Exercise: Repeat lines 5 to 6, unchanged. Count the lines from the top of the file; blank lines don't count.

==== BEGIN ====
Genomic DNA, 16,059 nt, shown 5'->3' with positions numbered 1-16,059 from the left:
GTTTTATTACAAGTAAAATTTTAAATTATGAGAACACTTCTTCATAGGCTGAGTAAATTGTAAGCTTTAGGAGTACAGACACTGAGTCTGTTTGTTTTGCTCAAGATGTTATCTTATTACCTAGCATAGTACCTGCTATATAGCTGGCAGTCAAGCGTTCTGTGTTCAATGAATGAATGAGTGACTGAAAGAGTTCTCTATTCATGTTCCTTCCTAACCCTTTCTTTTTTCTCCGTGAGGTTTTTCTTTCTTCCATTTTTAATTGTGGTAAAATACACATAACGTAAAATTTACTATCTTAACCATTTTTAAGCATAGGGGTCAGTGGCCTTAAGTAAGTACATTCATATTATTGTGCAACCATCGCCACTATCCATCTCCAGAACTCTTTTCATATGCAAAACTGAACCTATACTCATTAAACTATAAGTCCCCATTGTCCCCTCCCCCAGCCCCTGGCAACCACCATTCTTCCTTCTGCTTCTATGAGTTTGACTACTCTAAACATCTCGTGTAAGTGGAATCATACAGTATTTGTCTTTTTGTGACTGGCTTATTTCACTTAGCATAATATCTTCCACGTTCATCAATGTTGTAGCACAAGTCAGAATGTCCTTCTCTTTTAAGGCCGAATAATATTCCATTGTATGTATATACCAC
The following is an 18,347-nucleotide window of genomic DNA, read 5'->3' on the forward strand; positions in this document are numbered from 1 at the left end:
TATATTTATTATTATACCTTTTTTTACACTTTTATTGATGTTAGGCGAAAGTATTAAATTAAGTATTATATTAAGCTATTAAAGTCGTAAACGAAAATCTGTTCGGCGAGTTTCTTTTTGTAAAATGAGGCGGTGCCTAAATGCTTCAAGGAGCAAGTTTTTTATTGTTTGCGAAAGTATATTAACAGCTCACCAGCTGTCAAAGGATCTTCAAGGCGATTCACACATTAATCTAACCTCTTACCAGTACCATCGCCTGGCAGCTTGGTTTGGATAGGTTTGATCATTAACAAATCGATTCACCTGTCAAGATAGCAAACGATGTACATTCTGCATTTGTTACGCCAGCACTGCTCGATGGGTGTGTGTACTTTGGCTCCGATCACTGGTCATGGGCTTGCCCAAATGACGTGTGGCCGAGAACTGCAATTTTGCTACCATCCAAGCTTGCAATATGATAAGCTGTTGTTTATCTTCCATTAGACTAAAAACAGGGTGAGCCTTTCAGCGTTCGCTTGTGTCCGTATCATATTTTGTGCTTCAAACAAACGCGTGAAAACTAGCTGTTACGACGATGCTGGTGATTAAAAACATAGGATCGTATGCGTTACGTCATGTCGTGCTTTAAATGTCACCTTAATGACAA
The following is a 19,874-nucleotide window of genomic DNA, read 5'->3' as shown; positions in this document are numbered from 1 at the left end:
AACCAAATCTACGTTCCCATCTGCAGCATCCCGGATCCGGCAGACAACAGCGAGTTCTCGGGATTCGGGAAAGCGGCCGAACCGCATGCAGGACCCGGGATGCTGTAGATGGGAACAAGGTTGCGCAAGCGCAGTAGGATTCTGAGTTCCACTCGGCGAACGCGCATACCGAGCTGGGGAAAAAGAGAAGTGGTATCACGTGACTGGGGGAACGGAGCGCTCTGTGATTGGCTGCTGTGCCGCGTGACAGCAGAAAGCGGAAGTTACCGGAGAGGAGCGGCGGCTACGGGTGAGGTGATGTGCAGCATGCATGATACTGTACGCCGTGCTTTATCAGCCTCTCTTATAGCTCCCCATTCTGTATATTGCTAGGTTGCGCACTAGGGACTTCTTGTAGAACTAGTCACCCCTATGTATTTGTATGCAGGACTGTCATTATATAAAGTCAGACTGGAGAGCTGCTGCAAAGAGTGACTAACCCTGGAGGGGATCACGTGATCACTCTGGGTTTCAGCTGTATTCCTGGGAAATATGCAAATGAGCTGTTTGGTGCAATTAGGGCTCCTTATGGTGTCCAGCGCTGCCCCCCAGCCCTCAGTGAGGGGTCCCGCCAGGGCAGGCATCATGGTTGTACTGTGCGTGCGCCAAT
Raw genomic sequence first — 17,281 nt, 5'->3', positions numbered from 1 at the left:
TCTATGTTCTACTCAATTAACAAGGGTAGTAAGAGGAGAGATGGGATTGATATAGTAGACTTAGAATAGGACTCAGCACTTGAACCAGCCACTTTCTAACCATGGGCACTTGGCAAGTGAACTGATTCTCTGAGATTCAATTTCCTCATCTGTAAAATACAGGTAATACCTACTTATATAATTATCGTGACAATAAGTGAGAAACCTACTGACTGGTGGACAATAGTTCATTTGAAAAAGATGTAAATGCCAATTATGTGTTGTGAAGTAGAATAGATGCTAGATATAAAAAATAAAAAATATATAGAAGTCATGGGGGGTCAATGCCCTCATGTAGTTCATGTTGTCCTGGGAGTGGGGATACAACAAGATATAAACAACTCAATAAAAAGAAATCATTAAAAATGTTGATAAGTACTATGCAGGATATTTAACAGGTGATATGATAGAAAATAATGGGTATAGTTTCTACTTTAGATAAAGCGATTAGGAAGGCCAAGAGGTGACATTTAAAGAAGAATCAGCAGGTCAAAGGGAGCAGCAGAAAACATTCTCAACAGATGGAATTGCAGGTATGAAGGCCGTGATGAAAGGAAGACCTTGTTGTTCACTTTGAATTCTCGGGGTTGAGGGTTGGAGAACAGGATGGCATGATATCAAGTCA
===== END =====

The following is a 19,874-nucleotide window of genomic DNA, read 5'->3' as shown; positions in this document are numbered from 1 at the left end:
AACCAAATCTACGTTCCCATCTGCAGCATCCCGGATCCGGCAGACAACAGCGAGTTCTCGGGATTCGGGAAAGCGGCCGAACCGCATGCAGGACCCGGGATGCTGTAGATGGGAACAAGGTTGCGCAAGCGCAGTAGGATTCTGAGTTCCACTCGGCGAACGCGCATACCGAGCTGGGGAAAAAGAGAAGTGGTATCACGTGACTGGGGGAACGGAGCGCTCTGTGATTGGCTGCTGTGCCGCGTGACAGCAGAAAGCGGAAGTTACCGGAGAGGAGCGGCGGCTACGGGTGAGGTGATGTGCAGCATGCATGATACTGTACGCCGTGCTTTATCAGCCTCTCTTATAGCTCCCCATTCTGTATATTGCTAGGTTGCGCACTAGGGACTTCTTGTAGAACTAGTCACCCCTATGTATTTGTATGCAGGACTGTCATTATATAAAGTCAGACTGGAGAGCTGCTGCAAAGAGTGACTAACCCTGGAGGGGATCACGTGATCACTCTGGGTTTCAGCTGTATTCCTGGGAAATATGCAAATGAGCTGTTTGGTGCAATTAGGGCTCCTTATGGTGTCCAGCGCTGCCCCCCAGCCCTCAGTGAGGGGTCCCGCCAGGGCAGGCATCATGGTTGTACTGTGCGTGCGCCAAT